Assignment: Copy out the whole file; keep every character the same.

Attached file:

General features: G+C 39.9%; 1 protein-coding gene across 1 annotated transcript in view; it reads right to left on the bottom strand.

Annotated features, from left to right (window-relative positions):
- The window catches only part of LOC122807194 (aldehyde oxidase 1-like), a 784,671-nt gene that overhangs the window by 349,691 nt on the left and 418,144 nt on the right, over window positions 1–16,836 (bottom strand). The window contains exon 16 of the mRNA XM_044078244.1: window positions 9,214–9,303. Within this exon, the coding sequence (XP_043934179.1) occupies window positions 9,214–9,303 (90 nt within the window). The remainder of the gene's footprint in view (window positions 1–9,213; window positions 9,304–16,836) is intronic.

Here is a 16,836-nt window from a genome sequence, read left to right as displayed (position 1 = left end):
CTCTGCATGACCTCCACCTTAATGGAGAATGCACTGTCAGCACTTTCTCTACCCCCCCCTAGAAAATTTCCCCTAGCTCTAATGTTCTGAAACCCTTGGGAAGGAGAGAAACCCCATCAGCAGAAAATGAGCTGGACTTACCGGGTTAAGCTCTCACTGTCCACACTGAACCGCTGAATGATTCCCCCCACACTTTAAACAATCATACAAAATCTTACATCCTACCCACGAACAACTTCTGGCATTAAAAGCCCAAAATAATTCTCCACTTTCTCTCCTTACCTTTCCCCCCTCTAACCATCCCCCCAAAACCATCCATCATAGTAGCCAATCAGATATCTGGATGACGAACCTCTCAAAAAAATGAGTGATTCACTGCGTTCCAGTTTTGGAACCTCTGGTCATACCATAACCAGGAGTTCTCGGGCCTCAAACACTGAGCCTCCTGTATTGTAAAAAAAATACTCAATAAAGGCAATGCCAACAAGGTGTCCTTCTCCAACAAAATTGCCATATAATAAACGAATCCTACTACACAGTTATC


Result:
General features: G+C 39.9%; 1 protein-coding gene across 1 annotated transcript in view; it reads right to left on the bottom strand.

Annotated features, from left to right (window-relative positions):
- The window catches only part of LOC122807194 (aldehyde oxidase 1-like), a 784,671-nt gene that overhangs the window by 349,691 nt on the left and 418,144 nt on the right, over window positions 1–16,836 (bottom strand). The window contains exon 16 of the mRNA XM_044078244.1: window positions 9,214–9,303. Within this exon, the coding sequence (XP_043934179.1) occupies window positions 9,214–9,303 (90 nt within the window). The remainder of the gene's footprint in view (window positions 1–9,213; window positions 9,304–16,836) is intronic.

Here is a 16,836-nt window from a genome sequence, read left to right as displayed (position 1 = left end):
CTCTGCATGACCTCCACCTTAATGGAGAATGCACTGTCAGCACTTTCTCTACCCCCCCCTAGAAAATTTCCCCTAGCTCTAATGTTCTGAAACCCTTGGGAAGGAGAGAAACCCCATCAGCAGAAAATGAGCTGGACTTACCGGGTTAAGCTCTCACTGTCCACACTGAACCGCTGAATGATTCCCCCCACACTTTAAACAATCATACAAAATCTTACATCCTACCCACGAACAACTTCTGGCATTAAAAGCCCAAAATAATTCTCCACTTTCTCTCCTTACCTTTCCCCCCTCTAACCATCCCCCCAAAACCATCCATCATAGTAGCCAATCAGATATCTGGATGACGAACCTCTCAAAAAAATGAGTGATTCACTGCGTTCCAGTTTTGGAACCTCTGGTCATACCATAACCAGGAGTTCTCGGGCCTCAAACACTGAGCCTCCTGTATTGTAAAAAAAATACTCAATAAAGGCAATGCCAACAAGGTGTCCTTCTCCAACAAAATTGCCATATAATAAACGAATCCTACTACACAGTTATC